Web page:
Back in 2006, the House of Representatives’ IP subcommittee began setting in motion the long process for attempting to create some form of copyright small claims court.
In 2011, the U.S. Copyright Office, at the direction of Congress, began to study “the challenges of the current system for resolving small copyright claim disputes, as well as possible alternative systems.
To date, the USCO has held one round of public hearings, two rounds of public inquiry and has announced a third round that is beginning right now (PDF).
The process is, obviously, far from done. The USCO is only able to study the issue and make recommendations. Any actual changes to the law would have to be performed by Congress. However, the USCO has a great deal of sway over the policies Congress does adopt and the public conversations and discussions that lead up to the completition of such a study can have a great deal of sway on what the USCO recommends.
On that note, it’s worth taking a few moments to look at what has been said so far, where the conversation is heading and, perhaps most importantly, what you can do to help steer it.
The Importance of Copyright Small Claims
The unfortunate truth is that, in the U.S., most copyright infringements are not eligible for a lawsuit.
First, the vast majority of all created works are not registered with the USCO, a prerequisite for filing a suit. However, even if such a registration is filed, the damages that one could realistically hope to claim are not worth the cost of hiring an attorney, filing a suit in Federal court and collecting on any damages or settlement.
Even “quick and simple” cases of infringement can cost tens of thousands of dollars to go after, creating a system where only the wealthiest copyright holders can afford to use the courts to protect their rights.
On the other side of the coin, defending a copyright infringement case is no small task either and can cost nearly as much even if one is found to be not liable. If one is found liable, with damages that can be incredibly high due to the statutory damages provided under the law, an infringement suit can easily bankrupt an individual over what is seen as a relatively minor infringement. This forces many would-be copyright defendants to settle rather than fight so they can avoid the time and expense of the case.
In short, the system creates an imbalance were some rightsholders can sue regularly and often bankrupt people over relatively minor infringements and other creators are unable to sue at all, even when the infringement may be very severe.
The Solutions Proposed So Far
The obvious problem is that all copyright lawsuits have to go through the Federal Court, which is expensive, time-consuming and not well-designed for smaller claims. The system is just not viable to sue someone for a few hundred or even a few thousand dollars.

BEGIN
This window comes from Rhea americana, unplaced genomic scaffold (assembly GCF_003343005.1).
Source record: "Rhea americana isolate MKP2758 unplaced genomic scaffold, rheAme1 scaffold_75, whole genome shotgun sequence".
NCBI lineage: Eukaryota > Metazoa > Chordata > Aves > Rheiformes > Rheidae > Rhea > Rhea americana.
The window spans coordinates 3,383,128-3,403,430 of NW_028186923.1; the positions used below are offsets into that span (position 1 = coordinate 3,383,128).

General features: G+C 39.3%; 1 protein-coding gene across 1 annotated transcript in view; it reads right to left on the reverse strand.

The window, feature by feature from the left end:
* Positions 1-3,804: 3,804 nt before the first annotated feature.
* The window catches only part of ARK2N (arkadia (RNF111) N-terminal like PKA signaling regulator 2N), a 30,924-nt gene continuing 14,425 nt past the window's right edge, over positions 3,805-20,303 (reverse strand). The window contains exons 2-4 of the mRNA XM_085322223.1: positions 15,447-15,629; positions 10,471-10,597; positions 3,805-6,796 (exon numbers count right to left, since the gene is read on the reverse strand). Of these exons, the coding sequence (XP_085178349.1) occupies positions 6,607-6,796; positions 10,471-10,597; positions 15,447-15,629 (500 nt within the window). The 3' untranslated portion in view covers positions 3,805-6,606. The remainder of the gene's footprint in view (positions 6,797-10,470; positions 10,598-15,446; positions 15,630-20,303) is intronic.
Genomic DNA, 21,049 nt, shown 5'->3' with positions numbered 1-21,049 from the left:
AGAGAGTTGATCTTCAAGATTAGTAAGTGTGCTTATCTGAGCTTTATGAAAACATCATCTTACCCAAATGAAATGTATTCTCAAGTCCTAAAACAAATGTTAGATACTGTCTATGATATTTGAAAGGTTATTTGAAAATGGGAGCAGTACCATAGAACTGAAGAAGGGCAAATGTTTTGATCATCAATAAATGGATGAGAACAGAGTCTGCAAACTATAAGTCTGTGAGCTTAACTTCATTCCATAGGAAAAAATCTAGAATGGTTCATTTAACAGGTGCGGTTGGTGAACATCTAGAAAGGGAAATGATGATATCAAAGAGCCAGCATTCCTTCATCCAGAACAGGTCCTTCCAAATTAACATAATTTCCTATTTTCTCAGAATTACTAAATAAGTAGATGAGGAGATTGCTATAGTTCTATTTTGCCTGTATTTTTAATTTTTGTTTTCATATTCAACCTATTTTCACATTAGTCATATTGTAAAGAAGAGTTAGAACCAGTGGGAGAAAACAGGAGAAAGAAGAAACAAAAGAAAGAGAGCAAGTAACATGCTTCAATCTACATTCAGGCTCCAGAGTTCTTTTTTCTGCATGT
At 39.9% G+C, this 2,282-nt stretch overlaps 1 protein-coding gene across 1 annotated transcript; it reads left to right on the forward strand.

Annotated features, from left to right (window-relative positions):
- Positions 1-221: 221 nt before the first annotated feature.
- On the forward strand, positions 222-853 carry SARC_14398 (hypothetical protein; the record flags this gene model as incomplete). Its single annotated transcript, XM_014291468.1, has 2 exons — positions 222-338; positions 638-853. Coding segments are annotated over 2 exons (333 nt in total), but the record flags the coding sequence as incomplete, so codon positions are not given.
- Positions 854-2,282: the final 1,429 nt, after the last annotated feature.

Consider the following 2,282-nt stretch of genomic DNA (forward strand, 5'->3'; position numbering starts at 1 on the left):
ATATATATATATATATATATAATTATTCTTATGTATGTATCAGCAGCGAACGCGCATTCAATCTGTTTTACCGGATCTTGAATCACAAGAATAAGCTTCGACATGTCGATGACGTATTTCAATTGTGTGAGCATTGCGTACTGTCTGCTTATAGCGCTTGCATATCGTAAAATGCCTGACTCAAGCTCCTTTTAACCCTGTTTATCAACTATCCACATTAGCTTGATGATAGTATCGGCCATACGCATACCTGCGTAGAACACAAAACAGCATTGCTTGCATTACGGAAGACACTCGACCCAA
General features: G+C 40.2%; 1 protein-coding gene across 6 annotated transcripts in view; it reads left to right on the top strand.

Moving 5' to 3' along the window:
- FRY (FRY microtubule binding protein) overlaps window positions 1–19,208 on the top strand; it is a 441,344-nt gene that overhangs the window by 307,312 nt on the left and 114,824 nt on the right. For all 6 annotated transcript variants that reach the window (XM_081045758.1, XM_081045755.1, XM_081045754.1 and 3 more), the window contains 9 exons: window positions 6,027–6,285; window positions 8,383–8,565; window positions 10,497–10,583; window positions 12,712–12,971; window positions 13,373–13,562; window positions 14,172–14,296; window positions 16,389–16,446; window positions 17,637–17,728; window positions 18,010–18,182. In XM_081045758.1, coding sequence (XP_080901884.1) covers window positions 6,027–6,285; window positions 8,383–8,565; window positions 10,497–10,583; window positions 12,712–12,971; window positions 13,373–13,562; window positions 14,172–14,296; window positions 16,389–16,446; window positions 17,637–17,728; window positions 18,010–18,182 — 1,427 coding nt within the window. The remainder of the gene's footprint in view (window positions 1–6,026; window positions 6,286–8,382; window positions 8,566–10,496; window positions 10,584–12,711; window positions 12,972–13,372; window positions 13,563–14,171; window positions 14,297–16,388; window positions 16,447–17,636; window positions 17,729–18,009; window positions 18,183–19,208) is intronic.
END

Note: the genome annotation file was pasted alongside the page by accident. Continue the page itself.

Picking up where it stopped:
So, in the second round of inquiries, the USCO proposed a series of solutions that had been discussed, they include:
- Using State Courts: Letting state courts, in particular state small claims courts, hear small copyright cases. While these courts have little expertise in the area of copyright law, they do have a well-understood framework for dealing with small claims cases.
- Using the Copyright Royalty Board: Using the Copyright Royalty Board (CRB), which is a panel of administrative law judges that oversees the rates for statutory licenses. While these judges obviously have the expertise, it’s unclear how they would handle the likely case load of a large number of small claims cases.
- Class Action-Style Litigation: This option would allow one trade organization to bring a single claim on behalf of a large number of copyright holders. Unfortunately, this doesn’t provide much help for one-off infringements or do much to mitigate the costs on the defendant side.
- Employing More Administrative Law Judges: The USCO mentions employing a large number of dedicated administrative law judges to specialize in these claims. While an appealing solution for many reasons, the cost of such a system would likely be high.
- Creating a True Copyright “Small Claims” Court: Finally, the USCO proposes the possibility of creating a completely separate circuit of courts for small copyright claims or otherwise “streamlining” Federal procedures. This is the approach that many desire but, as with the hiring of administrative law judges, the cost will likely be high and significant questions about jurisdiction are raised.